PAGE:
Diet alone can affect cholesterol by 20 to 30 milligrams per deciliter. Even when diet alone can’t get someone into a healthy range, Michos likes to remind patients that their cholesterol is potentially more harmful without the extra effort. She sees a lot of women going through menopause, and even with a vegan diet, they eventually need a cholesterol-lowering medication.
Statins are the standard pharmaceutical treatment for people with high cholesterol, including those in menopause. But women are less likely to take statins, because a group of health care providers are less likely to recommend them, and women are less likely to agree to take them. This trend is unfortunate because women can get more benefit from statins than men, says Dr. Patricia Best, MD, a cardiologist at the Mayo Clinic and Women’s Heart Clinic and an assistant professor in the Mayo Clinic College of Medicine and Science.
It’s better for people to get frustrated when their lifestyle efforts fail to generate healthy cholesterol levels — and then many avoid medications because taking them makes them feel like they’ve failed. “It’s really important to understand that sometimes even if you do everything right, you still need medication,” Best says. She says this is not a failure. Getting started with medication to control high cholesterol is successful: “The most important thing is to stay healthy for the long term.”
Experts also warn that the way many doctors calculate the need for statins or other cholesterol treatments is based on a 10-year risk for a major event such as a heart attack or stroke. But, particularly for middle-aged women, these risk rating systems do not capture the lifetime risk and years of risk accumulation that led up to that point. You don’t want to wait until age 65 to start applying all these precautions [measures] This will help improve the quality of life throughout the rest of her years,” says Mora.
If lower estrogen increases cholesterol, how about adding estrogen back into the body, as with hormone replacement therapy? HRT is usually taken as a synthetic estrogen pill, and is often prescribed for hot flashes and other menopausal symptoms. Many women who take it notice an improvement in their cholesterol levels. However, it’s not recommended as a cholesterol-only drug, in part because estrogen also increases the risk of blood clots.
As with a lot of health, your best bet is prevention, which includes following a healthy lifestyle for as many years as possible. “It’s not just about how high your cholesterol is now, but how long it’s been high,” Mora says. “All years in which high cholesterol is exposed are cumulative. On the positive side, lifestyle interventions are also cumulative.”
How – and Why – Prioritize Cholesterol
Menopause often coincides with a potentially stressful and busy time in women’s lives, when their careers are still in full swing, and they may be caring for their children and parents. Amid these stresses, women often put their health aside, forgoing exercise and healthy food — and missing out on routine health care, including cholesterol checks.
Best says healthy habits during this time are especially important. “A little more exercise, more thinking [about] Diet can really make a big difference — because over the next decade, women are at significantly increased risk of developing heart disease.”
The hard truth is that with the inevitable metabolic shifts during middle age, what used to work to stay healthy may not be cutting it anymore, Best says. “Your body is changing, so you have to adapt.”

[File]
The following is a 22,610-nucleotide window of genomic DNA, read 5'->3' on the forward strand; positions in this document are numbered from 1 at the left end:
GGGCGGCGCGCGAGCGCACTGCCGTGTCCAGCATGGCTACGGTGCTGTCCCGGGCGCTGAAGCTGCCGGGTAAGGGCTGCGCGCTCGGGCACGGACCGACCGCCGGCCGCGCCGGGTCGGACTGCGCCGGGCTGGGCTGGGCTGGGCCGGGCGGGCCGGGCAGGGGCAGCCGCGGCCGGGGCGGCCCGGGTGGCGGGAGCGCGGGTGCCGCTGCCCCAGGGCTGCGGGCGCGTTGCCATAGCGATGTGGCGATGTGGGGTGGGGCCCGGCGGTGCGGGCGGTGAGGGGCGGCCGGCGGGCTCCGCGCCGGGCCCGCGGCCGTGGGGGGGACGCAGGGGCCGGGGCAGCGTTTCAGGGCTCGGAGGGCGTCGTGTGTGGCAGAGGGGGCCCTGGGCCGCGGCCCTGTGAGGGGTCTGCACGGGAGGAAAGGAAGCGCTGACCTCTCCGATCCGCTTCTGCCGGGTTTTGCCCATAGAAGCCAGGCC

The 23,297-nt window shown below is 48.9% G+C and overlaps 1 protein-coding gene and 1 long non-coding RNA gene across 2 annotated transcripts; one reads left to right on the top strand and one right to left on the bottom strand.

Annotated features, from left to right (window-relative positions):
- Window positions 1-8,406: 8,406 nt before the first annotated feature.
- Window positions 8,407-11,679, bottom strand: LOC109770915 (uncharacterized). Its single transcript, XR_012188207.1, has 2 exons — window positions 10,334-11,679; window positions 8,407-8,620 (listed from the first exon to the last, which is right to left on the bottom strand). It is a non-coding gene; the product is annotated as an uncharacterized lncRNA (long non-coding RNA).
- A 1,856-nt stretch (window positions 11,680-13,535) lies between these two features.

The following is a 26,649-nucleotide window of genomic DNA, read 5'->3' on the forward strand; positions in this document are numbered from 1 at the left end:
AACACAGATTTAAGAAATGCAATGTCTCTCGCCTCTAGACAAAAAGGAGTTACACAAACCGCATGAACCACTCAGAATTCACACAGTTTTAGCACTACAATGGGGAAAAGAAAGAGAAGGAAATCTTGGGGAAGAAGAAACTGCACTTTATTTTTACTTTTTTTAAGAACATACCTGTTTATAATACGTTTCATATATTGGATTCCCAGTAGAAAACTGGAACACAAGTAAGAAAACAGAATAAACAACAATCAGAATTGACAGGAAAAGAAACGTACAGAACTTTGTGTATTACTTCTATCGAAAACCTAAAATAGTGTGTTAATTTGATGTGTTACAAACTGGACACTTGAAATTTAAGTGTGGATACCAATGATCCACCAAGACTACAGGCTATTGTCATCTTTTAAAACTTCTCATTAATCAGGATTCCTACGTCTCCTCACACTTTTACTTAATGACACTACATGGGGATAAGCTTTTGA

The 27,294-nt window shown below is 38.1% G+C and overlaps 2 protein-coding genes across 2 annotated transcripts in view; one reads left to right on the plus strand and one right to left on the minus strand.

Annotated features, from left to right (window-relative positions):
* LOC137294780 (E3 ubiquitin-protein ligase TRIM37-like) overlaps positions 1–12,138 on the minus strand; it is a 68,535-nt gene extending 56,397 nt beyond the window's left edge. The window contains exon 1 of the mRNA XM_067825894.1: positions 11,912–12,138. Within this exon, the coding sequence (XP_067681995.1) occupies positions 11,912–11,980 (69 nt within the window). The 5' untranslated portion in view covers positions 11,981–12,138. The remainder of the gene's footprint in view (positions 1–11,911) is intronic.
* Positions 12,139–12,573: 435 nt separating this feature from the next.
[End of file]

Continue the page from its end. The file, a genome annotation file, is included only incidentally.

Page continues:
When the shift in hormones is combined with weight gain, “that’s one or two punches” that can cause a cholesterol reading to rise — often for the first time in a woman’s life, Best says. This style has become more and more popular in the past couple of years. For example, although the officer used to exercise regularly, since the pandemic disrupted her previous routine, she says the healthy habit has slipped out of the way, and she has now gained additional weight.
To help combat the cholesterol shifts associated with menopause, women don’t need to start running marathons or even go completely vegan, says Mora. She recommends a heart-healthy diet, such as the Mediterranean diet, with plenty of fruits, vegetables, whole grains, and low amounts of processed foods and refined carbohydrates. She says other often-overlooked lifestyle modifications, including getting enough sleep and controlling stress — which can not only help with cholesterol but also cardiovascular and metabolic health, she says.
Mora, who was in menopause herself, tries to follow smart lifestyle habits about 80-90% of the time. This means that she eats a lot of fruit and nuts and goes up the stairs instead of the elevator – but she still occasionally eats the dark chocolate bar. “We’re overwhelmed trying to change everything at once,” Mora says. “All you have to do is adopt a moderate amount of healthy lifestyle behaviors that you do consistently most of the time.”
Best agrees that trying to make healthy decisions all the time can be daunting. The 53-year-old, mother of two, married, holds several positions at the Mayo Clinic as well as other professional groups. “So I totally understand my patients when they are like, ‘Are you kidding me? How am I going to fit in?’”
The best is to introduce healthy activities into her daily life, such as cooking as a family or walking with her husband. It’s not only good for her health, she says, “but it’s good for everyone else in the family.”
Despite these efforts—and her own clinical experience—Best’s cholesterol level rose during menopause. “It’s always disappointing,” she says. She did not lose her resolve though. “You’re expected to gain weight and raise your cholesterol, but you can also fight off all of these things.”